Grambling’s ‘World Famed’ recreates Super Bowl I performance
Tigers band joins University of Arizona for redo of historic pregame show
Shirlee Bertolini remembers the day she performed with Grambling State University’s marching band at the first NFL Super Bowl game in 1967.
At Saturday night’s game between Grambling and the University of Arizona, Bertolini, Arizona’s twirling coach for 62 years, had the chance to see something she hadn’t seen in 49 years – her two favorite college marching bands performing together.
At the NFL game in Los Angeles, the Grambling’s World Famed Tiger Marching Band and the Arizona Pride performed the Star Spangled Banner together as they created a U.S. map on the football field.
Nearly 50 years later, the two bands re-created that pregame show with a joint performance on the Tucson, Arizona-based university campus in front of a crowd of thousands and a handful of the 1967 performers on hand, including Bertolini.
“Having this band and having the two bands together is awesome,” she said. “It’s like deja vu for me.”
Joining Bertolini at the Saturday night game was David Peyton, who played cymbals with the Arizona Pride at the first Super Bowl, and Maryann Nuckolls, a clarinet player with the Pride at the California game.
Grambling grad Freddie Colston, 69, of Forest Heights, Maryland, was unable to make the trip to Tucson for the special event and the game because he had to work the Washington Nationals games at home. But he remembers playing cymbals in Los Angeles that day as a sophomore.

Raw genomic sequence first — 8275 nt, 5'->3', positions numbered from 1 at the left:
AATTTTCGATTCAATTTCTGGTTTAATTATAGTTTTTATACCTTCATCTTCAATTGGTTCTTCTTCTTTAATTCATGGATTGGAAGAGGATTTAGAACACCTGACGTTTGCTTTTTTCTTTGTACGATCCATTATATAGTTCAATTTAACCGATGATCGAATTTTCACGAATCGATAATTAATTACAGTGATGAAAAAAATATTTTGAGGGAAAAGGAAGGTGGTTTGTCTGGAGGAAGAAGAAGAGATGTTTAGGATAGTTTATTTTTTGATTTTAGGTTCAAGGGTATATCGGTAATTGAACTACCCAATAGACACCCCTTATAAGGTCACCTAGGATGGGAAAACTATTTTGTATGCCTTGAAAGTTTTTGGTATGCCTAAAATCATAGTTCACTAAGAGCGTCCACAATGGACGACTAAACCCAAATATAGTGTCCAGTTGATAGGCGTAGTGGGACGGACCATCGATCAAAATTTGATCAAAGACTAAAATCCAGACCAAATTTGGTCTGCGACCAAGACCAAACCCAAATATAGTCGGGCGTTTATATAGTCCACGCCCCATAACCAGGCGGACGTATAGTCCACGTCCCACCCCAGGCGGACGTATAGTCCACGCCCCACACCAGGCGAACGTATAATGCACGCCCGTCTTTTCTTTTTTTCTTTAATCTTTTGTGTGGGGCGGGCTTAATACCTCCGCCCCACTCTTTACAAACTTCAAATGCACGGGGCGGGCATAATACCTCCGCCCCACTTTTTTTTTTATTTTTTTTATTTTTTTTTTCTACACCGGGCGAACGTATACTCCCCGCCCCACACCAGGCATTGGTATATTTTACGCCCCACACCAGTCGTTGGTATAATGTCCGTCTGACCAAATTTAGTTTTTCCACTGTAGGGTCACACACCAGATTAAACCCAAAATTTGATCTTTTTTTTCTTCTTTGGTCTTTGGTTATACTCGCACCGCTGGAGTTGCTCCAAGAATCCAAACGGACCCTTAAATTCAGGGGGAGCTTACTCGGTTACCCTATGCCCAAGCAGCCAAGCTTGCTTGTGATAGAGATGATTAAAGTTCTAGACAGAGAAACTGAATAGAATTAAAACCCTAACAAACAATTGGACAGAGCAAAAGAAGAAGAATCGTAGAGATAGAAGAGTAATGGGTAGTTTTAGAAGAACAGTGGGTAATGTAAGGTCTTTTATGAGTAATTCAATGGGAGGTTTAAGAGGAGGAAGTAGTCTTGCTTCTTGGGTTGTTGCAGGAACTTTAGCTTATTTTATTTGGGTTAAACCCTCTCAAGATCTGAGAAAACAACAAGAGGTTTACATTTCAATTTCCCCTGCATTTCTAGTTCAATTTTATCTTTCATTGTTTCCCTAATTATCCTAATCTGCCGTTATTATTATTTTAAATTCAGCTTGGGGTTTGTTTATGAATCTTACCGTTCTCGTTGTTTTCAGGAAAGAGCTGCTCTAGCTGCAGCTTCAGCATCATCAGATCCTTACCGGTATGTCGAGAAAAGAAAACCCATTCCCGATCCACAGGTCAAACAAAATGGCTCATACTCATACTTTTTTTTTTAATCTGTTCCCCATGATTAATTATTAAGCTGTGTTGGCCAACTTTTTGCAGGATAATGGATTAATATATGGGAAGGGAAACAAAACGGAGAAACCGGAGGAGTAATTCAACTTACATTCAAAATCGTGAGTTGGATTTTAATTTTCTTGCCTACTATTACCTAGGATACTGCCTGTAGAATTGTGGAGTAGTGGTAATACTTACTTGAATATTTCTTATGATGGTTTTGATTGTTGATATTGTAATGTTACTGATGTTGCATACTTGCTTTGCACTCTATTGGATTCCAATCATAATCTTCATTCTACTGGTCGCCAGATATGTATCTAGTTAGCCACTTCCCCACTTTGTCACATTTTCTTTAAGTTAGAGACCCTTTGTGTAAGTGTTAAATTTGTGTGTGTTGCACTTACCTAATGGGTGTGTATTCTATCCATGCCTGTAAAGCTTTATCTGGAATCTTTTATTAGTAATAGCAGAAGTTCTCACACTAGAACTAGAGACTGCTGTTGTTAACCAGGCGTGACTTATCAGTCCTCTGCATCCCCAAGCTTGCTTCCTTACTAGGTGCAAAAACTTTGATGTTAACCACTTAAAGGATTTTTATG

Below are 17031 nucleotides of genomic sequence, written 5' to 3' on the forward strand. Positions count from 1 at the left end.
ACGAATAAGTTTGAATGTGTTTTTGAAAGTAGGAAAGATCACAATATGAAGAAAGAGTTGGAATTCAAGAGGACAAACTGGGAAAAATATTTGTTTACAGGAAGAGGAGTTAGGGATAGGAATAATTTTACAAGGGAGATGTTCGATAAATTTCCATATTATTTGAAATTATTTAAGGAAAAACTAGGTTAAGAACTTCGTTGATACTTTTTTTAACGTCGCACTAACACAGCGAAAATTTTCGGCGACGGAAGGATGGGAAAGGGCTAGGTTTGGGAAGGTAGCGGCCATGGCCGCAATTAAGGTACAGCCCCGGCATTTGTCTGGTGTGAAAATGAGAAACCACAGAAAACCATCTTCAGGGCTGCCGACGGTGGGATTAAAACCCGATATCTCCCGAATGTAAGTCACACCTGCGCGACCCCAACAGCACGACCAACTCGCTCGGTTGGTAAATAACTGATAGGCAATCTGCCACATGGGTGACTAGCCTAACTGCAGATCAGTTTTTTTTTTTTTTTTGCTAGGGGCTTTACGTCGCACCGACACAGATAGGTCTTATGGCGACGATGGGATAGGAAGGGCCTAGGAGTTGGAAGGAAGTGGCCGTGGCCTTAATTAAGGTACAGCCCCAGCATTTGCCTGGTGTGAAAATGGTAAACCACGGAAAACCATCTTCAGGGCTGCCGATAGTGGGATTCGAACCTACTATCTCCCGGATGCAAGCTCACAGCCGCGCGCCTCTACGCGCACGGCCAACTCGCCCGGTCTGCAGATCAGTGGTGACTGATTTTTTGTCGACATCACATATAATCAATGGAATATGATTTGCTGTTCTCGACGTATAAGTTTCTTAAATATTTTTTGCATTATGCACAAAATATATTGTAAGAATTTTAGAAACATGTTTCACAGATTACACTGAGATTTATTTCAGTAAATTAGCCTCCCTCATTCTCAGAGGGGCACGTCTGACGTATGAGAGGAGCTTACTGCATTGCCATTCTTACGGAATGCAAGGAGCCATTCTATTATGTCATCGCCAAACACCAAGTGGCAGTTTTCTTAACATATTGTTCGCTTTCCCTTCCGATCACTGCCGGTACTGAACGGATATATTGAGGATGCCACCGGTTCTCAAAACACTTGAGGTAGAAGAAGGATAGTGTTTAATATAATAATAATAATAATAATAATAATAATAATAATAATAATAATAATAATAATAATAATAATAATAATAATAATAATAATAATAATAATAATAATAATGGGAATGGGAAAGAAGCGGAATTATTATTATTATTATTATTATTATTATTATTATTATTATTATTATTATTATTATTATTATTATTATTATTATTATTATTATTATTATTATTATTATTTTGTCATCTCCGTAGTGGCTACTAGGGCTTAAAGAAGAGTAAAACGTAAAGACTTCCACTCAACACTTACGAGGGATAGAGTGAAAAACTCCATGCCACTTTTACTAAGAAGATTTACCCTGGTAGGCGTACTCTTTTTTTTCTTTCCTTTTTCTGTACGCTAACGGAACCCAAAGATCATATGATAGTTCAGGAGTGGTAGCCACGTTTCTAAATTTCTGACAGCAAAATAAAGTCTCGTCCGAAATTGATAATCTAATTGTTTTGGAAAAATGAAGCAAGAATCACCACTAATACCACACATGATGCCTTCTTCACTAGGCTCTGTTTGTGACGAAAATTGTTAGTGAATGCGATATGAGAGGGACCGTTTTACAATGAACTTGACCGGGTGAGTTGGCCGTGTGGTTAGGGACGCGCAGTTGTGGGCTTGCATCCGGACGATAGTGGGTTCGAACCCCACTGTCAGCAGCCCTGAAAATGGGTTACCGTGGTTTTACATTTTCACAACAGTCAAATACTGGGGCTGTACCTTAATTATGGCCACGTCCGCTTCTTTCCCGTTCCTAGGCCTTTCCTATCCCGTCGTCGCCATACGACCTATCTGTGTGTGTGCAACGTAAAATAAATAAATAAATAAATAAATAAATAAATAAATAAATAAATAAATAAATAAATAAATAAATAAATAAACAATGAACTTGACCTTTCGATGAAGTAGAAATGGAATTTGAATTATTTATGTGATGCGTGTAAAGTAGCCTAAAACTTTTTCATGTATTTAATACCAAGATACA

He had never heard of the Arizona Pride, hadn’t seen them perform and hadn’t seen them on film. He was excited to make his first plane trip, to travel to Los Angeles and to perform in the Los Angeles Coliseum. “I would’ve loved to have been there and to have seen them and reminisce,” said Colston, a member of Grambling’s alumni band.
Chad Shoopman, director of athletic bands and associate director of bands at Arizona, said the combo performance was giving him goose bumps and meant a lot to him, his band and the entire Arizona and Tucson communities, “more than you may realize.” He said that with so many negative things going on across the nation these days, the joint appearance is a reminder that the races and good people can come together in unity.
Though he missed the 1967 Super Bowl by one year, Larry Pannell, Grambling’s director of bands, said this experience was important for his band, too, because he wants his band members to know that there are good people in the world despite the bad things happening to African-Americans in some communities recently.
Raven Catholic, 22, a senior music education major at Grambling, said the experience was “a blessing, because there’s a lot of stuff going on, and to see some positivity come through the arts and music with something we all enjoy … it’s a great experience to interact with them … and share.”
And for anyone interested in the actual football game, the Grambling Tigers put on galant effort before losing 31-21 to the Arizona Wildcats.